Increased energy levels
Decreased hunger while cutting

I suppose a plethora of volumes could be written about this but in the scope of this article we will only cover a few. And as Fitnessman says, "We will attempt to put this article in plain English."

Basic Mechanics of Fat Loss on a Keto Diet

The object of a keto diet is to force your body to get into and stay in a glycogen deprived state and maintain a mild state of ketosis (burning fats for energy). In order to achieve this you need to increase the fat intake and restrict the carbs to a minimum.

On a carb based diet, carbs are converted into glucose and this is what the body will use for its primary fuel source. The glucose that is not used for energy is converted to glycogen and stored in the liver for future usage. Now once the stores are full we get a sort of "spill over", and the excess is stored as adipose tissue or fat, as we all are familiar with. You know the stuff around the waistline we call the spare tire or the dreaded "love handles". Now we feel this is proof positive as to why you get fat, not due to eating fat, but due to excessive carbs. "But I don't eat a lot of food and I still get fat." This is possibly due to an intolerance to insulin. You would be surprised how many are walking around borderline pre-diabetics. How many obese people do you see today? Ask some of them what they eat and how much, I bet you would be surprised at the answers. I found most people are struggling with their weight due to this intolerance to insulin, especially as the aging process takes its toll.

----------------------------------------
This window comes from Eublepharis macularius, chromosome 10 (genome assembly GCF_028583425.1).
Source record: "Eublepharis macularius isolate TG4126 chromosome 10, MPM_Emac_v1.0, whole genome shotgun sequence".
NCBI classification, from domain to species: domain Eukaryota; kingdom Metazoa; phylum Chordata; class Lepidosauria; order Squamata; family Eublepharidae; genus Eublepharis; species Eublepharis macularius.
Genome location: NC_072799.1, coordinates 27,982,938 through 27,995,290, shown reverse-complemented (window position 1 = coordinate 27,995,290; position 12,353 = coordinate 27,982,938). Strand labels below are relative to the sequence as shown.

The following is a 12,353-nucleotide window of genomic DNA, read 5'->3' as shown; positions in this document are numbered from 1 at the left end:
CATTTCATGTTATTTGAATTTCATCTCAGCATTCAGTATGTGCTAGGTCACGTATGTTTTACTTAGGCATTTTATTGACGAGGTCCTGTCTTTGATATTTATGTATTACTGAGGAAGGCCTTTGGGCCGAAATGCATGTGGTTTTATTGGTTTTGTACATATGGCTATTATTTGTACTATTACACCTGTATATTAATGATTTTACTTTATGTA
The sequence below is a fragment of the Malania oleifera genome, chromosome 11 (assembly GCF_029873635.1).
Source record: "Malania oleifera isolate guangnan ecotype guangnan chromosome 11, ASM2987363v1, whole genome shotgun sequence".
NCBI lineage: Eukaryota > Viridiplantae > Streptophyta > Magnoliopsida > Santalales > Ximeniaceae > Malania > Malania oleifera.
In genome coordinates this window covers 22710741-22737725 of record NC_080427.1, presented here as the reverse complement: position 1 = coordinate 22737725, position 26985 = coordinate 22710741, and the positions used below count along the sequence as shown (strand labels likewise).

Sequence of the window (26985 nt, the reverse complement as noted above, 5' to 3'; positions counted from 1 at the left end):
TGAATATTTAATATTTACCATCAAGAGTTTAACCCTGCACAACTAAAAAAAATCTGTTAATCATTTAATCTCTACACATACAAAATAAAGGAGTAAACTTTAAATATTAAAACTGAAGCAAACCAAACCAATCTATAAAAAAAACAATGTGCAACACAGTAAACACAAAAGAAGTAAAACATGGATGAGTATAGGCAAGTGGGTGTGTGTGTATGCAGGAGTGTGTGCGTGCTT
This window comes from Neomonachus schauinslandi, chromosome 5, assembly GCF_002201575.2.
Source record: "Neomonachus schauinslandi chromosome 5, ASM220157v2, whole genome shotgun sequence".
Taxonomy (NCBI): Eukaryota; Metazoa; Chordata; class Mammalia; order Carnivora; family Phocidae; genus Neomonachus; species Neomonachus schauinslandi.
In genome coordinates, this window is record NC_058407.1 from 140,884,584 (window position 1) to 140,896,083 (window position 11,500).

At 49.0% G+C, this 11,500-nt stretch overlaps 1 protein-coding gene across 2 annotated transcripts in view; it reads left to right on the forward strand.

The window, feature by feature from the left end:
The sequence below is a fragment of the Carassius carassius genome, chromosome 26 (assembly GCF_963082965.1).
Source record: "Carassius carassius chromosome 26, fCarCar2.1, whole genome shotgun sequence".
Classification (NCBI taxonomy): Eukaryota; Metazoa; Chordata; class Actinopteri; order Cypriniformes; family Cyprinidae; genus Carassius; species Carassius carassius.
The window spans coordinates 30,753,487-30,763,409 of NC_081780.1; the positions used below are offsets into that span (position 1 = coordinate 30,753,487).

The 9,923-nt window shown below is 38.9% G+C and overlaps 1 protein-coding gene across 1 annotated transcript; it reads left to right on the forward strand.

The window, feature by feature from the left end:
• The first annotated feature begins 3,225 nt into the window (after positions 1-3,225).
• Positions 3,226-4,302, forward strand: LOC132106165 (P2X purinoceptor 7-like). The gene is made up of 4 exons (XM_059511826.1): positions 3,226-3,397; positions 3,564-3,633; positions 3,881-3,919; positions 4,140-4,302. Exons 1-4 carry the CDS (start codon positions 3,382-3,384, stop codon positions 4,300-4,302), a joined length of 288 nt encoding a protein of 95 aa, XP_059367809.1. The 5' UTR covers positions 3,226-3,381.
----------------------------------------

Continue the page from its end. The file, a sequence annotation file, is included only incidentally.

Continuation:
The one factor I find interesting is that you are able to control this insulin problem with this diet. We are faced with too many carb related problems, such as Diabetes, heart disease and high blood pressure, which are due largely to hyper-insulinism. In the last 10 to 15 years scientists have realized that metabolic disturbances which usually occur in the obese, is caused by a form of insulin resistance. Insulin is a hormone which will constantly rise and fall according to foods we eat. It is better to control the insulin to our advantage, which will be covered in the next few installments, such as after a weight training session.